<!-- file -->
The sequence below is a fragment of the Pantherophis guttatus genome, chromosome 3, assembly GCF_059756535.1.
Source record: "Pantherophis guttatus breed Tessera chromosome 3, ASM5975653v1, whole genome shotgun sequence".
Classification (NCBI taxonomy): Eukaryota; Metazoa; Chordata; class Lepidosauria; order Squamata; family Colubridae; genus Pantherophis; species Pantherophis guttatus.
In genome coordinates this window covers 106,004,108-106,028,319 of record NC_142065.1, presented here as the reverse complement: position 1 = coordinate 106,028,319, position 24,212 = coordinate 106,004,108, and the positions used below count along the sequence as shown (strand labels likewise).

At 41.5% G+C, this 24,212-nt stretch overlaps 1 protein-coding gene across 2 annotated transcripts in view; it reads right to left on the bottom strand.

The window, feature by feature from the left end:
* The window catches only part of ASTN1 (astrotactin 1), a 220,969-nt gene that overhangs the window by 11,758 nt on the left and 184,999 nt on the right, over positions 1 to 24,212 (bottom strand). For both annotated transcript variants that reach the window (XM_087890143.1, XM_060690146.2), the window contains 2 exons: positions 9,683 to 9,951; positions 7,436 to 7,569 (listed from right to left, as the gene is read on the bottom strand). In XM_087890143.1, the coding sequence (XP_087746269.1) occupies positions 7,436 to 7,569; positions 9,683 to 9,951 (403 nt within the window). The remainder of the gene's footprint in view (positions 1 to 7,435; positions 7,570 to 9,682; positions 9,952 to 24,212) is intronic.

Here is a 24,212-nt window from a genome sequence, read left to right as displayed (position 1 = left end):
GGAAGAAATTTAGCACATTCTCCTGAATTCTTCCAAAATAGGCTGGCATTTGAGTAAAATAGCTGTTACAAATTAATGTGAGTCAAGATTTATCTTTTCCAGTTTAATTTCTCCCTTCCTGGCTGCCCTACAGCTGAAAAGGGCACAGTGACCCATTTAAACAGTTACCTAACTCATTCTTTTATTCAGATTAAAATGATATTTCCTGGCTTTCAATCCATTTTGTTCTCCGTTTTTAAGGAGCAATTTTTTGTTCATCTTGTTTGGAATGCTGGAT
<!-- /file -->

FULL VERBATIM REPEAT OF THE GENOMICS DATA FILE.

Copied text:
The sequence below is a fragment of the Pantherophis guttatus genome, chromosome 3, assembly GCF_059756535.1.
Source record: "Pantherophis guttatus breed Tessera chromosome 3, ASM5975653v1, whole genome shotgun sequence".
Classification (NCBI taxonomy): Eukaryota; Metazoa; Chordata; class Lepidosauria; order Squamata; family Colubridae; genus Pantherophis; species Pantherophis guttatus.
In genome coordinates this window covers 106,004,108-106,028,319 of record NC_142065.1, presented here as the reverse complement: position 1 = coordinate 106,028,319, position 24,212 = coordinate 106,004,108, and the positions used below count along the sequence as shown (strand labels likewise).

At 41.5% G+C, this 24,212-nt stretch overlaps 1 protein-coding gene across 2 annotated transcripts in view; it reads right to left on the bottom strand.

The window, feature by feature from the left end:
* The window catches only part of ASTN1 (astrotactin 1), a 220,969-nt gene that overhangs the window by 11,758 nt on the left and 184,999 nt on the right, over positions 1 to 24,212 (bottom strand). For both annotated transcript variants that reach the window (XM_087890143.1, XM_060690146.2), the window contains 2 exons: positions 9,683 to 9,951; positions 7,436 to 7,569 (listed from right to left, as the gene is read on the bottom strand). In XM_087890143.1, the coding sequence (XP_087746269.1) occupies positions 7,436 to 7,569; positions 9,683 to 9,951 (403 nt within the window). The remainder of the gene's footprint in view (positions 1 to 7,435; positions 7,570 to 9,682; positions 9,952 to 24,212) is intronic.

Here is a 24,212-nt window from a genome sequence, read left to right as displayed (position 1 = left end):
GGAAGAAATTTAGCACATTCTCCTGAATTCTTCCAAAATAGGCTGGCATTTGAGTAAAATAGCTGTTACAAATTAATGTGAGTCAAGATTTATCTTTTCCAGTTTAATTTCTCCCTTCCTGGCTGCCCTACAGCTGAAAAGGGCACAGTGACCCATTTAAACAGTTACCTAACTCATTCTTTTATTCAGATTAAAATGATATTTCCTGGCTTTCAATCCATTTTGTTCTCCGTTTTTAAGGAGCAATTTTTTGTTCATCTTGTTTGGAATGCTGGAT